TWIN FALLS — The pandemic has caused an increase in stress for a lot of people, and this has been a vulnerable time for people who have been diagnosed with conditions like obsessive-compulsive disorder, OCD, but two psychologists in the Magic Valley teamed up to bring a new option to patients with OCD.
Exposure and Response Prevention, ERP, is a form of therapy used to treat OCD. In this treatment, patients will start by being exposed to thoughts, images, objects, and situations that cause anxiety. Then under the guidance of a therapist, patients will learn how to choose not to do a compulsive behavior once they are exposed to things that can cause anxiety.
"When someone worries or experiences these intrusive distressing thoughts and engages in compulsions or behaviors to get rid of that, it spirals out of control and takes over their life. So without effective treatment, symptoms get worse," Dr. Kelsie Hendrickson, Psychologist at St. Luke's hospital, said.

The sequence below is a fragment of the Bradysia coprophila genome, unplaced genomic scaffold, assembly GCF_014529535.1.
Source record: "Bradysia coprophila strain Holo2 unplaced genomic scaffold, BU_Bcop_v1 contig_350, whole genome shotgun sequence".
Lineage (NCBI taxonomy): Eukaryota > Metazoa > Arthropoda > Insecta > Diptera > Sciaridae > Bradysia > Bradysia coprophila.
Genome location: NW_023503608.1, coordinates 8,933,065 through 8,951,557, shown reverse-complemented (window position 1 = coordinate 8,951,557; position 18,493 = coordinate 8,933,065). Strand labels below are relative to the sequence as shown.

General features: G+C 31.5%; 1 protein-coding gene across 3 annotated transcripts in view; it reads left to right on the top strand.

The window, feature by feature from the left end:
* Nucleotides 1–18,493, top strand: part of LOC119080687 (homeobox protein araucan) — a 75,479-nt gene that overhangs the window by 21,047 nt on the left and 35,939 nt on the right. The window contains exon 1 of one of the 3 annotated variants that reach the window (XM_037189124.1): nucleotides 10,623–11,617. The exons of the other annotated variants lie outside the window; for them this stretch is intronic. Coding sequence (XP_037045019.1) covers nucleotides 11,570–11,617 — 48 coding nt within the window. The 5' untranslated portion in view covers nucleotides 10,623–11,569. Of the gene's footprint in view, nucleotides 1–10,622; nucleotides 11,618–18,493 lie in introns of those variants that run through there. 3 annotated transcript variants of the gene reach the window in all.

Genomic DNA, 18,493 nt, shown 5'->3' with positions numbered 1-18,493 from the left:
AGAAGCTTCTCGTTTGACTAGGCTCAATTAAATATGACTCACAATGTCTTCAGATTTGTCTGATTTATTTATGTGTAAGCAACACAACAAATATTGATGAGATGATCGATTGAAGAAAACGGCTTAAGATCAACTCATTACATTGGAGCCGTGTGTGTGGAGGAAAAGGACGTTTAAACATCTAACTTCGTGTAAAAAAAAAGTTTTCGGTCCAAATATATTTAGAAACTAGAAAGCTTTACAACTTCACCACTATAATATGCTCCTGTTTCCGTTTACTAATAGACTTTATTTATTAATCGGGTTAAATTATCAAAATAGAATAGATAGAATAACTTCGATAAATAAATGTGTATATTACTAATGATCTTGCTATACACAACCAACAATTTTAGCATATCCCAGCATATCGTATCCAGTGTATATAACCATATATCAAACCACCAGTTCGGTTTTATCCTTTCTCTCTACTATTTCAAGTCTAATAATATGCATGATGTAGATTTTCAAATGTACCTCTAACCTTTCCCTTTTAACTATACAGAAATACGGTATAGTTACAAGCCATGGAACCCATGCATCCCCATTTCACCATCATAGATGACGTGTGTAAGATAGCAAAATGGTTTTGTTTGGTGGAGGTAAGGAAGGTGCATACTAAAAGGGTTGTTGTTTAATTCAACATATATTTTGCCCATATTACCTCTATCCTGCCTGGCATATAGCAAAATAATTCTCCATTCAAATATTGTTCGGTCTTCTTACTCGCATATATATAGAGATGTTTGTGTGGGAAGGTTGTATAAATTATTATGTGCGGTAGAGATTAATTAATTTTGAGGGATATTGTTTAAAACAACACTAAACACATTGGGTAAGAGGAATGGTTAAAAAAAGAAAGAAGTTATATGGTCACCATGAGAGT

ERP consists of 16-20 sessions, and most hospitals usually only offer a session a week, but St. Luke's hospital is offering their patients sessions 2-3 times a week, allowing them to finish treatment faster, which can be vital to patients during this time.
"We're kind of living in a world of uncertainty, which I guess we always have. Nothing is certain in our lives, but this has definitely heightened the awareness that we have little control," Hendrickson said.
But Dr. Hendrickson says that just because you find yourself washing your hands more often or are concerned about being exposed to the virus does not mean you have OCD.
"But really where is the line between following guidelines and going overboard, spiraling out of control. And so really trying to figure out what that balance looks like," Hendrickson said.
She also says in a weird way most OCD patients are more prepared than others when it comes to dealing with a pandemic.
"What I found in my practice is that the patients are reassuring their family members who don't have OCD, so the patient who has OCD is doing a lot better than the family members without the disorder," Hendrickson said.